And so, I’ve started another weight loss journey in 2021. Really, it’s more a lifestyle change journey:
I want to be healthy for me wife.
I want to be healthy for my kids.
I want to be healthy for my homestead, to care for the home and land with which God has blessed me.
I want to be healthy for my church so my appearance doesn’t detract from the message of the Gospel and mission of the saints.
I’m DOWN 4.5 pounds thus far! In the next post, I’ll talk about some things I’m doing to make these changes for the better.
24 Whoever says to the wicked, “You are in the right,” will be cursed by peoples, abhorred by nations, 25 but those who rebuke the wicked will have delight, and a good blessing will come upon them.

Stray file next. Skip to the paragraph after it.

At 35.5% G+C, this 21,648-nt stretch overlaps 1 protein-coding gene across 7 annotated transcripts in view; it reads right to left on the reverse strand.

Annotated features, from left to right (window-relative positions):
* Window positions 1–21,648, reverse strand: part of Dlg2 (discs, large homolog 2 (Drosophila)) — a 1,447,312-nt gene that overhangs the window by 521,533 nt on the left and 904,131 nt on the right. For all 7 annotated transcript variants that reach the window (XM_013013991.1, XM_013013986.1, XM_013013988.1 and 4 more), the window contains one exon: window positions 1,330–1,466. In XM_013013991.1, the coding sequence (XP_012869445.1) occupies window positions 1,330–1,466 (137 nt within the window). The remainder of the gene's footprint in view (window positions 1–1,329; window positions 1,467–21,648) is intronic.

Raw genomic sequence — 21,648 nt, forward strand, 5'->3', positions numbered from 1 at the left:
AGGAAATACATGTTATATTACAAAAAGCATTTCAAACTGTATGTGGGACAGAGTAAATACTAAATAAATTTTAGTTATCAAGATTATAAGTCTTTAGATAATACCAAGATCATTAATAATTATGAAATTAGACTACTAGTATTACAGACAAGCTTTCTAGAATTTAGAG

Of the several categories of the Psalms, lament and imprecatory are the two that really suffer from a lack of teaching in the modern American church, to the point of being completely ignored in many settings. Even so, the difficulty our modern sensibilities face with the lament Psalms is nothing compared to that of the imprecatory Psalms. Why? Simply read the definition: an imprecation, according to Merriam-Webster, is a curse; or the act of invoking evil upon another. Psalm 10, verses 12 through 15 are an example of imprecatory prayer in the Psalms:
12 Arise, O Lord; O God, lift up your hand; forget not the afflicted. 13 Why does the wicked renounce God and say in his heart, “You will not call to account”? 14 But you do see, for you note mischief and vexation, that you may take it into your hands; to you the helpless commits himself; you have been the helper of the fatherless. 15 Break the arm of the wicked and evildoer; call his wickedness to account till you find none.